Roy filed a motion for leave to amend the amended complaint on July 5, 2013. In support of the motion, Roy states that while in prison he designed, wrote, and copyrighted software, known as "JOINT", with another inmate, William Johnson. He further states that he knew that the prison was infringing the copyright but lacked evidence to support the claim because "the defendants and their agents took affirmative steps to hinder his ability to detect and litigate their infringement of his copywritten software." Roy represents that he learned on May 13, 2013, that the defendants might still be using his software. He then alerted defense counsel and sent a "cease and desist' demand to the staff member who was overseeing the infringing."
In the proposed second amended complaint, Roy alleges eight claims, primarily pertaining to the JOINT software that he claims to have developed with William Johnson and the copyright that he asserts. Without differentiating among the defendants, Roy asserts claims of copyright infringement, retaliation against him for asserting his copyright, conspiracy to infringe his copyright, criminal copyright infringement, misappropriation or unjust enrichment (for use of copyrighted software), loss or damage to his legal materials, and intentional infliction of emotional distress. In claim four, Roy alleges that Lieutenant James Brown failed to protect him from danger caused by another inmate.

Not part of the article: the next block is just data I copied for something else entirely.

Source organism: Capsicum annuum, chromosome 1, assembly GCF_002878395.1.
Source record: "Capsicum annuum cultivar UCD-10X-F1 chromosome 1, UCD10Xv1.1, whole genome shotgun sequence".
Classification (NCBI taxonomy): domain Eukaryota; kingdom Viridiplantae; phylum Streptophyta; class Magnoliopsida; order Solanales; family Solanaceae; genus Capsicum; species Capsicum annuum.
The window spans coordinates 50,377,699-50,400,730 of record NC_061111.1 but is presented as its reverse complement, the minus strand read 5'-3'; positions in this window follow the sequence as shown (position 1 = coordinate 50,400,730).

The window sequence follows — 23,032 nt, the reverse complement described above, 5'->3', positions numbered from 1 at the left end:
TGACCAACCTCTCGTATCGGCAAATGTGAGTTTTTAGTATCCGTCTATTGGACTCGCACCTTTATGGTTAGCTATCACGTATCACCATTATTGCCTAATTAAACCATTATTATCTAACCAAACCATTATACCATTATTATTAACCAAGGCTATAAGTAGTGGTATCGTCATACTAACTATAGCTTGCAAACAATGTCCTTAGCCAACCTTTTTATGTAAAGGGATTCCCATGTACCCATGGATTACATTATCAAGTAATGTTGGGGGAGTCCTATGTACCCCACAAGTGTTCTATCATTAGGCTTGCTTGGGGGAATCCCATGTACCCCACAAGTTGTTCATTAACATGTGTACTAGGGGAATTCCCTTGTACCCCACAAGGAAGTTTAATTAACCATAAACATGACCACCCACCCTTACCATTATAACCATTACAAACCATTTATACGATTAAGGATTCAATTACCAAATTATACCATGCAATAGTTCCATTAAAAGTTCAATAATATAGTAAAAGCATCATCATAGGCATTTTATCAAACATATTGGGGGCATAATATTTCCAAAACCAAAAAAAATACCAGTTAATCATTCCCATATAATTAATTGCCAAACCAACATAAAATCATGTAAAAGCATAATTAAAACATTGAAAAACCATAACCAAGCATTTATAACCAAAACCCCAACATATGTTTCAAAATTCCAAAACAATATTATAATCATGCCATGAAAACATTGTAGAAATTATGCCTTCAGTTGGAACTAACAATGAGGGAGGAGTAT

Roy explains in support of his motion for leave to amend that the transaction that was at the core of his claims in the amended complaint was the allegedly false disciplinary report. Based on more recent events, however, Roy has changed the focus of his claims from the allegedly false disciplinary report to infringement of his copyright. He now believes that the allegedly false disciplinary report was part of the defendants' efforts to cover up the infringement. Therefore, Roy's claims in the second amended complaint are mostly based on the alleged copyright infringement.
Roy moves for leave to amend the amended complaint to add new parties and new claims pertaining to alleged copyright infringement. The government opposes the motion, arguing that under Rules 18(a) and 20, Roy's new claims should not be allowed and also asserts that the new claims will not survive review under 28 U.S.C. § 1915A.
Under Rule 18(a), "[a] party asserting a claim... may join, as independent or alternative claims, as many claims as it has against an opposing party." Given the breadth of Rule 18, misjoinder of claims is no longer a viable issue in federal practice. 6A Charles Alan Wright, Arthur R. Miller, Mary Kay Kane & Richard L. Marcus, Federal Practice & Procedure § 1582 (3d ed. 2010). Under Rule 20(a)(2), however, defendants may be joined in one action only if the claims are asserted against them "jointly, severally, or in the alternative with respect to or arising out of the same transaction, occurrence, or series of transactions or occurrences" and the claims involve one or more common questions of law or ...